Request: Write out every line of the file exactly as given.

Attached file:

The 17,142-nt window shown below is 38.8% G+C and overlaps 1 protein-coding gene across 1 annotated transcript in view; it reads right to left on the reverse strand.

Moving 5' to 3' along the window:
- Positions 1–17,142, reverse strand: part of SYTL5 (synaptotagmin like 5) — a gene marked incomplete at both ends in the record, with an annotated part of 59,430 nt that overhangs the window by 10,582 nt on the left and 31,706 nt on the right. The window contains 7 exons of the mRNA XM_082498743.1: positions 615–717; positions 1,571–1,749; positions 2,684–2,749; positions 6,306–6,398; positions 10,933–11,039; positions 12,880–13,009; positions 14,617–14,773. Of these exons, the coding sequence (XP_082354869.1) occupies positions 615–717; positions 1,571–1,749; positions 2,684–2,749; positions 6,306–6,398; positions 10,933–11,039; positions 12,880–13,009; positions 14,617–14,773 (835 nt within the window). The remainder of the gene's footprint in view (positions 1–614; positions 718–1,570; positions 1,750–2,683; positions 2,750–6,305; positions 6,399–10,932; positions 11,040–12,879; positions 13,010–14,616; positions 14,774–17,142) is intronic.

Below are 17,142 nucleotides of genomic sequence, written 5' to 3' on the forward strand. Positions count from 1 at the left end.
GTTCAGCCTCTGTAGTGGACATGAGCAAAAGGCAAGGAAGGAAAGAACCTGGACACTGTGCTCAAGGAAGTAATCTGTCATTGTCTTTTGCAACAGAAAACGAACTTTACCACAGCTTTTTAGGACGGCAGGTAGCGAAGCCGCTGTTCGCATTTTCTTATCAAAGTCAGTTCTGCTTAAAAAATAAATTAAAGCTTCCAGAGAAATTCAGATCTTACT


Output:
The 17,142-nt window shown below is 38.8% G+C and overlaps 1 protein-coding gene across 1 annotated transcript in view; it reads right to left on the reverse strand.

Moving 5' to 3' along the window:
- Positions 1–17,142, reverse strand: part of SYTL5 (synaptotagmin like 5) — a gene marked incomplete at both ends in the record, with an annotated part of 59,430 nt that overhangs the window by 10,582 nt on the left and 31,706 nt on the right. The window contains 7 exons of the mRNA XM_082498743.1: positions 615–717; positions 1,571–1,749; positions 2,684–2,749; positions 6,306–6,398; positions 10,933–11,039; positions 12,880–13,009; positions 14,617–14,773. Of these exons, the coding sequence (XP_082354869.1) occupies positions 615–717; positions 1,571–1,749; positions 2,684–2,749; positions 6,306–6,398; positions 10,933–11,039; positions 12,880–13,009; positions 14,617–14,773 (835 nt within the window). The remainder of the gene's footprint in view (positions 1–614; positions 718–1,570; positions 1,750–2,683; positions 2,750–6,305; positions 6,399–10,932; positions 11,040–12,879; positions 13,010–14,616; positions 14,774–17,142) is intronic.

Below are 17,142 nucleotides of genomic sequence, written 5' to 3' on the forward strand. Positions count from 1 at the left end.
GTTCAGCCTCTGTAGTGGACATGAGCAAAAGGCAAGGAAGGAAAGAACCTGGACACTGTGCTCAAGGAAGTAATCTGTCATTGTCTTTTGCAACAGAAAACGAACTTTACCACAGCTTTTTAGGACGGCAGGTAGCGAAGCCGCTGTTCGCATTTTCTTATCAAAGTCAGTTCTGCTTAAAAAATAAATTAAAGCTTCCAGAGAAATTCAGATCTTACT